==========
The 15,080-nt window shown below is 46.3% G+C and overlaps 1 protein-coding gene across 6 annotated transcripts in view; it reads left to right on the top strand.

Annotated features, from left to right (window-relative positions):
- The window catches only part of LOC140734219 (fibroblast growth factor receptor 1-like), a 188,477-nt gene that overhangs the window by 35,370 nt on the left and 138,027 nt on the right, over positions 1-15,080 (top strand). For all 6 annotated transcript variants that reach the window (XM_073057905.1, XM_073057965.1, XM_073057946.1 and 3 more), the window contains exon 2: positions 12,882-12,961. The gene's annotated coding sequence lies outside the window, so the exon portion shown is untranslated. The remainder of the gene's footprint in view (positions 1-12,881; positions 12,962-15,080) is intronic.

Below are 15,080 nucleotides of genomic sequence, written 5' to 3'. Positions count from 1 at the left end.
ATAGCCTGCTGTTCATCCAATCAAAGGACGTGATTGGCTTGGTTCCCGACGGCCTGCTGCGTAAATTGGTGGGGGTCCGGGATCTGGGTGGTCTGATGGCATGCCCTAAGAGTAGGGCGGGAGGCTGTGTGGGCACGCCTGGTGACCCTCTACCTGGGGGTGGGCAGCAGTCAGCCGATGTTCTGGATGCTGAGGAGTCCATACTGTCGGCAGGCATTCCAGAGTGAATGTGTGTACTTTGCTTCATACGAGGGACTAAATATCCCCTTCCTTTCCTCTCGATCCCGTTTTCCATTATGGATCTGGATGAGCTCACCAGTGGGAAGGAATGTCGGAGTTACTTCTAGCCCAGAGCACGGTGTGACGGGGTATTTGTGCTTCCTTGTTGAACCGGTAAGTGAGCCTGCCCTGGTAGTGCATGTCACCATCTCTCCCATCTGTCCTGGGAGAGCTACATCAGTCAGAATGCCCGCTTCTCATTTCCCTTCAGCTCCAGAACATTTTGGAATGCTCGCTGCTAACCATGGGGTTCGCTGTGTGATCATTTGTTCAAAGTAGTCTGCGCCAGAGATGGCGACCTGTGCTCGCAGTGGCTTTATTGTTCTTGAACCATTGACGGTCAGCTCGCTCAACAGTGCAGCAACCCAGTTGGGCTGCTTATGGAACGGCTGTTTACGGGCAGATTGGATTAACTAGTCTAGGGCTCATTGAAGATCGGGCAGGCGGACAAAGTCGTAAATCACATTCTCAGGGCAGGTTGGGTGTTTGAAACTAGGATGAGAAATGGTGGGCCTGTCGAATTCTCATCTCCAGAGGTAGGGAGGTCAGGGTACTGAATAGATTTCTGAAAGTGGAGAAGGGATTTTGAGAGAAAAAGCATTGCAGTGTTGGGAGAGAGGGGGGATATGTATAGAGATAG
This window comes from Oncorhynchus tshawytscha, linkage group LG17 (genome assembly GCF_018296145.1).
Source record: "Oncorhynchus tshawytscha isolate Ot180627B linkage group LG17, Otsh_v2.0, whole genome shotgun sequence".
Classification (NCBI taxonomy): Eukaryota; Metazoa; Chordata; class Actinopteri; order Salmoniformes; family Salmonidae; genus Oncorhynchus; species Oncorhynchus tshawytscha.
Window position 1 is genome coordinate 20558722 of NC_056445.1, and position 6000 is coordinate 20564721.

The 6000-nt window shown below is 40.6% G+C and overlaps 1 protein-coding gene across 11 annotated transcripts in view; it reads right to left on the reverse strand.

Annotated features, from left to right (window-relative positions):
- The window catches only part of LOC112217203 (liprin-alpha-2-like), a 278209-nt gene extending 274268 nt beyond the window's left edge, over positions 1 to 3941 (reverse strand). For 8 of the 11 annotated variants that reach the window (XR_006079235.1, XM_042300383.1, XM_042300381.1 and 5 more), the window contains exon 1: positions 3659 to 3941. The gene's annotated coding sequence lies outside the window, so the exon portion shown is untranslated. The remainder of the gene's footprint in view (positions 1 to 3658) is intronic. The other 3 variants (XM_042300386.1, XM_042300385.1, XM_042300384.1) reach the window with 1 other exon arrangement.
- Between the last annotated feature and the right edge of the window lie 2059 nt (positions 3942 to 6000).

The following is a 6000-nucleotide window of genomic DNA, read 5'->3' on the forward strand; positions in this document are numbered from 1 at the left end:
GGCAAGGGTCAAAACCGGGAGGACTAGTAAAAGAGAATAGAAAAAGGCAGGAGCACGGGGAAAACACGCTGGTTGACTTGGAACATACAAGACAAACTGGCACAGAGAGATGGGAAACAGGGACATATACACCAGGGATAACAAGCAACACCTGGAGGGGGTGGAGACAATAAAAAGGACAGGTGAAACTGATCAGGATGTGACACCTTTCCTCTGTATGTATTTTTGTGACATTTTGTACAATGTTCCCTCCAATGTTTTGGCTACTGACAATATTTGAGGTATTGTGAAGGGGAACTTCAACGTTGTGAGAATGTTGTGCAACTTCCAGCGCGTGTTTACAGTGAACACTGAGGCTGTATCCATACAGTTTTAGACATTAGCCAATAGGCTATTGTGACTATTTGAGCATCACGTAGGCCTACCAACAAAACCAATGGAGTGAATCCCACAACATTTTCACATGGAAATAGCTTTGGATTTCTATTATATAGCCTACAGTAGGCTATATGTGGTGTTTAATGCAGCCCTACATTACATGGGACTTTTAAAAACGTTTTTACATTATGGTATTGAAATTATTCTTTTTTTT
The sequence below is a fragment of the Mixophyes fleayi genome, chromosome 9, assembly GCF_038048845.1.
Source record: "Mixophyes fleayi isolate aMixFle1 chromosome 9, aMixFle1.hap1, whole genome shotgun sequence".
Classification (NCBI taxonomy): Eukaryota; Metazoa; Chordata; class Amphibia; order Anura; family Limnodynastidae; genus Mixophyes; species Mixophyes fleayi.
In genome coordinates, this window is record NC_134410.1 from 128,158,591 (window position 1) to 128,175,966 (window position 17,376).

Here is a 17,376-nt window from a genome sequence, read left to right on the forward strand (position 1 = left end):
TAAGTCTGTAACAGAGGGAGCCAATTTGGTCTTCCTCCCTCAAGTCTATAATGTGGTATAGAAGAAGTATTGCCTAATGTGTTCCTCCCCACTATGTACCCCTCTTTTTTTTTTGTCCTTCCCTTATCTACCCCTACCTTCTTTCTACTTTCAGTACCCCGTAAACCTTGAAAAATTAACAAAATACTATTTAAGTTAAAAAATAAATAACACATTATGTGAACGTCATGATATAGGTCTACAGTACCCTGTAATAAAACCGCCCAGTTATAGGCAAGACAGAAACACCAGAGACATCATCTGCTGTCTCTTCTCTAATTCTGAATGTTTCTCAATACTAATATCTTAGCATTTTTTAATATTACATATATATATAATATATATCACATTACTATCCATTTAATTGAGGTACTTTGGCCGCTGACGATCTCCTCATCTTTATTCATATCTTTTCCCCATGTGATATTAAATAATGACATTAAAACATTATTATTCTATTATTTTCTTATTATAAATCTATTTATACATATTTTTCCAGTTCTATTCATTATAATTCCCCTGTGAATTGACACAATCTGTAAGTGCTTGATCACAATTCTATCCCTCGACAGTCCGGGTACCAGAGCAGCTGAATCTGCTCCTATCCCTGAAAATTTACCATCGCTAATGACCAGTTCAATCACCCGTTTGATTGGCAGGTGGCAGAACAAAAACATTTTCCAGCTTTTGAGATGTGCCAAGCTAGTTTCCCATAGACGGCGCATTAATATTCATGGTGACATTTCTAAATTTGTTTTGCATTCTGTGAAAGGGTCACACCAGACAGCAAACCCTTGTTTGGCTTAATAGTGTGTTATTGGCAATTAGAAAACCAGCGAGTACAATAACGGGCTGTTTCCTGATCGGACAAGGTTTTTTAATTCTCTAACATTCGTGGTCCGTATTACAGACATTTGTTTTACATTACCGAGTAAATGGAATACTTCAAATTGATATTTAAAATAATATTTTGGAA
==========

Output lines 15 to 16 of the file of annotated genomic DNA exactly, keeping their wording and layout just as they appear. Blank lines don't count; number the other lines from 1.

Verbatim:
GGCAAGGGTCAAAACCGGGAGGACTAGTAAAAGAGAATAGAAAAAGGCAGGAGCACGGGGAAAACACGCTGGTTGACTTGGAACATACAAGACAAACTGGCACAGAGAGATGGGAAACAGGGACATATACACCAGGGATAACAAGCAACACCTGGAGGGGGTGGAGACAATAAAAAGGACAGGTGAAACTGATCAGGATGTGACACCTTTCCTCTGTATGTATTTTTGTGACATTTTGTACAATGTTCCCTCCAATGTTTTGGCTACTGACAATATTTGAGGTATTGTGAAGGGGAACTTCAACGTTGTGAGAATGTTGTGCAACTTCCAGCGCGTGTTTACAGTGAACACTGAGGCTGTATCCATACAGTTTTAGACATTAGCCAATAGGCTATTGTGACTATTTGAGCATCACGTAGGCCTACCAACAAAACCAATGGAGTGAATCCCACAACATTTTCACATGGAAATAGCTTTGGATTTCTATTATATAGCCTACAGTAGGCTATATGTGGTGTTTAATGCAGCCCTACATTACATGGGACTTTTAAAAACGTTTTTACATTATGGTATTGAAATTATTCTTTTTTTT
The sequence below is a fragment of the Mixophyes fleayi genome, chromosome 9, assembly GCF_038048845.1.